Web design for mobile devices
Since many websites are now accessed via mobile devices with relatively small screens, it is essential to tailor content to this type of reception. Initial approaches such as the creation of special “light” versions with limited content (and crossreferences to the desktop version if more detailed information is required) have proven unsatisfactory. Unless adequate strategies are sought, numerous problems arise: confusingly truncated titles and texts, arbitrarily cropped photos, informative diagrams shrunk to the point of illegibility and tables reduced to a jumble.
The solution, so-called adaptive content, can also improve an existing desktop site. It is both organisationally and technically challenging, requiring as it does a powerful CMS system. Small chunks of content are arranged into a pool (e.g., title, subtitle, summary and running text, ideally segmented with subheadings), augmented by meta-information on status, and the whole assembled appropriately for the front- end device in question (cf. McGrane 2012: 47-82). Initially, content is generated in presentation-independent form; only later is it converted into text using devicespecific layout information. Formatting and selections are applied to specific screen situations, as well as to services such as blogs, Facebook, Twitter, search engine result lists and the like.
The ultimate goal of rendering all content suitable for mobile devices may demand the preparation of alternative versions to suit reception conditions, e.g., shorter titles with a meaning as close as possible to the original, or graphics displaying portrait format data shown in landscape format on a desktop.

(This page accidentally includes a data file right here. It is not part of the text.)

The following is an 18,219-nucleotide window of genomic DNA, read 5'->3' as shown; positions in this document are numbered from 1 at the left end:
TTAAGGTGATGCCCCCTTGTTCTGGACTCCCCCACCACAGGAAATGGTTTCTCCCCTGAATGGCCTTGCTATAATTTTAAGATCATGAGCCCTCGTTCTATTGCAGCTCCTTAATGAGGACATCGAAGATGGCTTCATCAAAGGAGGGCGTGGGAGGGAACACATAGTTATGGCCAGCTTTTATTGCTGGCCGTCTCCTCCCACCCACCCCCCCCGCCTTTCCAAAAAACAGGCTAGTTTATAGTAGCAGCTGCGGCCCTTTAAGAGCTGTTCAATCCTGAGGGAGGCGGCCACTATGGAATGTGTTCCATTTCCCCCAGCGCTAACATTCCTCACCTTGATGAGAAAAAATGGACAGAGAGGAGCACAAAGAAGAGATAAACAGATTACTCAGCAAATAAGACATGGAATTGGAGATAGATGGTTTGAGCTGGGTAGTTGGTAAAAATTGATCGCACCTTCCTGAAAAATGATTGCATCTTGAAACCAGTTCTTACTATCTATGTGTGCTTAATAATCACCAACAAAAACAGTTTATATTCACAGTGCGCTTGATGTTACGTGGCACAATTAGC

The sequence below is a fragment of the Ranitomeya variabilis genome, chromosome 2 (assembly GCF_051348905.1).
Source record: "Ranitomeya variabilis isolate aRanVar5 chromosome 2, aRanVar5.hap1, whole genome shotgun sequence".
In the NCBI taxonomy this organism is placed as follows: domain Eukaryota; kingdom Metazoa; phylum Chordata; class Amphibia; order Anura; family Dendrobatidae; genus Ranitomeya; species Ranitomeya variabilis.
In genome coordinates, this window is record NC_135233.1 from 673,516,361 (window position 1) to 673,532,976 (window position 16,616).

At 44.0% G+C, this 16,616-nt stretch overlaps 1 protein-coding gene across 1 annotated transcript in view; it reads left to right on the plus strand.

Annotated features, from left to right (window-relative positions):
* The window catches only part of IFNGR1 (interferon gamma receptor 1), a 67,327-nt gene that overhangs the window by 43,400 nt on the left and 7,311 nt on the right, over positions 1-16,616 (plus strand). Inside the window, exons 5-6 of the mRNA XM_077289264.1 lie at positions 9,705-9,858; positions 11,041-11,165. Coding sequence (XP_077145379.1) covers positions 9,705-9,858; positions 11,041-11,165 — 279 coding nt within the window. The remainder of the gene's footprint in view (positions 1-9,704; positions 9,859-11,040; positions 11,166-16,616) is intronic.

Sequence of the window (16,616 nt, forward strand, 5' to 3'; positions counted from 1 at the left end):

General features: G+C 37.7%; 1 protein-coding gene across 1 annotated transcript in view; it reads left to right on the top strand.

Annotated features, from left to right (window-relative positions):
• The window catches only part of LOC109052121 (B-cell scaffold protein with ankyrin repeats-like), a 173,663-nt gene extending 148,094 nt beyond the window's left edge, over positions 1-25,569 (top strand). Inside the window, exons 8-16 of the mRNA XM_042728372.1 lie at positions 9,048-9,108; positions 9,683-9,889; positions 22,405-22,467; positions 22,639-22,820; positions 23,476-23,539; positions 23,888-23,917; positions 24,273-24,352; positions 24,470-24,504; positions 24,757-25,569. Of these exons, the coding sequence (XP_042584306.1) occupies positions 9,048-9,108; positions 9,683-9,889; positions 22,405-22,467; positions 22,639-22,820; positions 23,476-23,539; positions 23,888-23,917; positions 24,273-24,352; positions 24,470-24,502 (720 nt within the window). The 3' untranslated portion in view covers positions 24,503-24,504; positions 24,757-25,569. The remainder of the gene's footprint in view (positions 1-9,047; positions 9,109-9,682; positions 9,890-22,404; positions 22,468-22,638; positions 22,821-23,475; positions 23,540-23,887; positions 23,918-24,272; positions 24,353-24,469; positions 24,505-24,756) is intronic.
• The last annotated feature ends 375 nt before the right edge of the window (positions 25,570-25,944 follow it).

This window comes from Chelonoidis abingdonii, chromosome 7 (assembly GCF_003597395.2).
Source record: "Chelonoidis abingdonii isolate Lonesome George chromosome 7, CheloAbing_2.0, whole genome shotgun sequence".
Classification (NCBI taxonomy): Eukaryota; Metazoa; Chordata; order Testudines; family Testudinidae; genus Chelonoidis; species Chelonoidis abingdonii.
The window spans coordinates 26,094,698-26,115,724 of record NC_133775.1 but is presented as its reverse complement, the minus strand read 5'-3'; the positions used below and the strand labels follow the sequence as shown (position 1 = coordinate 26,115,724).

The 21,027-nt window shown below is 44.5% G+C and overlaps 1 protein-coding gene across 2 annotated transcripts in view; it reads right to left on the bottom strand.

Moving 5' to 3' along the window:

Of course, smartphones and tablets also present different challenges as regards navigation. Since the home page remains extremely valuable as the first point of contact, it would be unwise to give it over entirely to navigation buttons. Where there are very clear user priorities, though, the most important buttons and fields can be positioned here (e.g., input masks for ticket bookings with Lufthansa); a second step is then needed only to access other pages. Increasingly standard use of an icon with three horizontal bars (also known as a “hamburger”) to denote navigation is helpful as it is widely used and understood. The time-consuming business of struggling through content on smaller screens (as more steps are generally needed) makes progressive disclosure a guiding principle in the packaging and distribution of content (cf. McGrane 2012: 111; see also Section 3.5). Given the responsiveness of modern smartphone displays, the elementary (and highly ergonomic) action of swiping has made even longer texts relatively easy to read - more so, in fact, than scrolling. Admittedly, it is impossible to obtain a proper overview of a longer text on a small screen, but the accordion principle can help to compensate for this.